Mental health: Life advisors for 'lonely and isolated' farmers

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Media captionFarmers on the edge

Farmers across the country who are suffering with loneliness and isolation are to be offered more support from the Church in Wales.

The Church says that cases of depression among farmers are increasing.

It formed a helpline called Tir Dewi in west Wales four years ago which has helped 200 farmers.

It will now appoint "rural-life advisors" in every diocese area to help those struggling with countryside life.

The Venerable Eileen Davies, Archdeacon of Ceredigion and one of the founders of Tir Dewi, said the local church was often the only public building left open in many small, rural villages.

Image caption Archdeacon Eileen Davies is one of the founders of Tir Dewi

"We see a need undoubtedly from all the different farmers we've been talking to, realising that they need somebody to lend them a confidential listening ear and an opportunity to lend them a hand to point them in the right way," she said.

"Because whatever problems they face more often than not it is far better to share that problem."

There are currently around 30 rural advisers in the St Davids diocese who visit farmers' markets regularly where they are on hand to offer help.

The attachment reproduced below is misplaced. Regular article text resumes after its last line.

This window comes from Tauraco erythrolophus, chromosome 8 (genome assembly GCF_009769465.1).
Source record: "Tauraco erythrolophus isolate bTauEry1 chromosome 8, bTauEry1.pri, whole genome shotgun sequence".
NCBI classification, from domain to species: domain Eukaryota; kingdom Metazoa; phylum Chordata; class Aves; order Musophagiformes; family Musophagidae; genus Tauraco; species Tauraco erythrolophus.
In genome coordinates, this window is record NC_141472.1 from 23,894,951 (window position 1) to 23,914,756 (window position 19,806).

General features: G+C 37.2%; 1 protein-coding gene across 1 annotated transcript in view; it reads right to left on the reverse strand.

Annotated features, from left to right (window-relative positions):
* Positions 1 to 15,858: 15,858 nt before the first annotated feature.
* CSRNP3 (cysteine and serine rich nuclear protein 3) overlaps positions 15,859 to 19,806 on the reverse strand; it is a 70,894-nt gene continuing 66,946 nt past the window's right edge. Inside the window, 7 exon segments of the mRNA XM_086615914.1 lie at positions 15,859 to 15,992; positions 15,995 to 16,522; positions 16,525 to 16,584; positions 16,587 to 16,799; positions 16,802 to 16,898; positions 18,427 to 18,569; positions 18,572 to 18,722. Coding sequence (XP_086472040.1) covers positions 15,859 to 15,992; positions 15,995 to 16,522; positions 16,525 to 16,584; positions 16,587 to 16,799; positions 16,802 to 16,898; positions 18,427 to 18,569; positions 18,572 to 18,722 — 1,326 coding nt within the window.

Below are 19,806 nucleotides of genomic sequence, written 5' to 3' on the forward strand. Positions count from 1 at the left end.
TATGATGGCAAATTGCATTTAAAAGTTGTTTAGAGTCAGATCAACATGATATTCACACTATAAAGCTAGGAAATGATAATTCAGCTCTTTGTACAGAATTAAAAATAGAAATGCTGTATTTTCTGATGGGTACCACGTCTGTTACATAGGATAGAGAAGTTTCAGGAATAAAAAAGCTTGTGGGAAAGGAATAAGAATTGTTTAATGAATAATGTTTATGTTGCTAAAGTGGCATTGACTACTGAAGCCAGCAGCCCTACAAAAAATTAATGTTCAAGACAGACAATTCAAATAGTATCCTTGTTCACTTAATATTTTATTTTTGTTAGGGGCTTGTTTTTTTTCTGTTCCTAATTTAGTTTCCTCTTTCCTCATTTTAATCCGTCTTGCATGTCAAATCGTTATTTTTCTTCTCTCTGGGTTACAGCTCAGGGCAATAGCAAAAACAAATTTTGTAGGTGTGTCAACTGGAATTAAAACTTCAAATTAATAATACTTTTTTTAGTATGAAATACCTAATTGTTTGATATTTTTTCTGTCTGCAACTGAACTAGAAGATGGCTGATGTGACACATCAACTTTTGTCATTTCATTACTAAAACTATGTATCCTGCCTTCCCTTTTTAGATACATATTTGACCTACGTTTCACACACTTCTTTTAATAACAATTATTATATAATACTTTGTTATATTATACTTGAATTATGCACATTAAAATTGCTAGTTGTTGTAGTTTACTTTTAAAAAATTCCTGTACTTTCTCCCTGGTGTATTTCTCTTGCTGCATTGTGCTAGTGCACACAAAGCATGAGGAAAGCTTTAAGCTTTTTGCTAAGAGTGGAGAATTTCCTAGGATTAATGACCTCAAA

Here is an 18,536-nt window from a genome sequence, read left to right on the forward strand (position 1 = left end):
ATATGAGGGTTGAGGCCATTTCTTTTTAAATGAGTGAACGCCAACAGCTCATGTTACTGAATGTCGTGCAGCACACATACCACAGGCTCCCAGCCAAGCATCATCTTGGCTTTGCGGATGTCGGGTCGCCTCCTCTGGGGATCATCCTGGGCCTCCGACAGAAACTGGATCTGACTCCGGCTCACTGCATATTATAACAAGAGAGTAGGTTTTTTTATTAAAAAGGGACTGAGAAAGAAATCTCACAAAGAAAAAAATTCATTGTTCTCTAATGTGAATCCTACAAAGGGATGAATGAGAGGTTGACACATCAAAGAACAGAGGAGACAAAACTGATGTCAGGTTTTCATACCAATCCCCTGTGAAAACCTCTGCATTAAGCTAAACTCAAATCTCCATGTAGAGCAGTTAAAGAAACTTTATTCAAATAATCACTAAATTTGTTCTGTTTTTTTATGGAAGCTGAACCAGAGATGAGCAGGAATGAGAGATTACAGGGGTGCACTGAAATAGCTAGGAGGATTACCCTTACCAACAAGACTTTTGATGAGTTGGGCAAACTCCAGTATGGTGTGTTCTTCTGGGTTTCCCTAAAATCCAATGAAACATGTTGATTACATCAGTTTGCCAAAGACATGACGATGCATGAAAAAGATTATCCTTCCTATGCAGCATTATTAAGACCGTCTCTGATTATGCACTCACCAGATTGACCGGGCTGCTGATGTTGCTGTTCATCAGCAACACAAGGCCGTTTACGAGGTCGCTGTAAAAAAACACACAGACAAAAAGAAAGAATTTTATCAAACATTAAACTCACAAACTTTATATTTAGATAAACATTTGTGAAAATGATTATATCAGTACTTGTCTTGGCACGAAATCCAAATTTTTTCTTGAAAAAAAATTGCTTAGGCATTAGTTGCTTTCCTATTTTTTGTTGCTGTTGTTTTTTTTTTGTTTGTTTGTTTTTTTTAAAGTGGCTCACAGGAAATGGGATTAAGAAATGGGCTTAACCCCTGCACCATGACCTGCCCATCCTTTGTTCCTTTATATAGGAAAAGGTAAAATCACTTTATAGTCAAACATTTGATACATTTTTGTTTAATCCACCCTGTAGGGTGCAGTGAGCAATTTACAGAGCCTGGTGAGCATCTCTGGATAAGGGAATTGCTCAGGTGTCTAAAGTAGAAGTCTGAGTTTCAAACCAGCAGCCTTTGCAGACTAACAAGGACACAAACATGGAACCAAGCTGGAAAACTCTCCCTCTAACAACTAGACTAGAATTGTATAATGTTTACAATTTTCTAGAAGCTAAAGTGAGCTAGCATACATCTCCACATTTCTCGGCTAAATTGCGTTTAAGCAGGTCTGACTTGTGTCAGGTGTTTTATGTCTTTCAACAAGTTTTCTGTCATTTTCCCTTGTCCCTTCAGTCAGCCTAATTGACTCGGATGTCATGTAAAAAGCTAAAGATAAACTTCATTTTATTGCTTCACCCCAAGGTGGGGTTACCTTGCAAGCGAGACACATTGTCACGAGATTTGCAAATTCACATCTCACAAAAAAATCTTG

'It's a lonely job'

Image caption John James experienced depression 30 years ago

John James, a farmer in Carmarthenshire in his 70s, is a supporter of Tir Dewi after experiencing depression 30 years ago, at a time when awareness of mental health was far lower than it is now.

Referring to the countryside near his farm Mr James said: "When you look around you couldn't think of a better office to work from.

"But it is a lonely job and I can assure you it's not all cream, far from it."

He said his depression was brought on by a combination of physical pain caused by farming and the stress of the job: "There was nothing there I could pinpoint - I never had any tablets or medicine, it's just you had to battle things but now at least you can talk about it."

One of Tir Dewi's volunteers, Eirios Thomas, said the reasons farmers were asking for help varied.

"It can be TB, it can be loneliness - it can be anything. The message is there's always help available. Nothing is so dark that people can't solve it.

"Somebody somewhere will be able to help that person and solve whatever is a worry."

The agriculture unions - NFU Cymru and the FUW - recognise that addressing the risks of poor mental health in farming communities is a priority.

Staff from both unions have received mental health awareness training in recent months.

Mr James said people needed to make use of the help available.

"I didn't do it when I was in a bad state, I never talked to people," he added.

"That's why I'm prepared to make it clear that I've been through a bad experience and I've come through it. Now if you are in a bad situation, please talk to somebody."

For details of organisations which offer advice and support, go to BBC Action Line.

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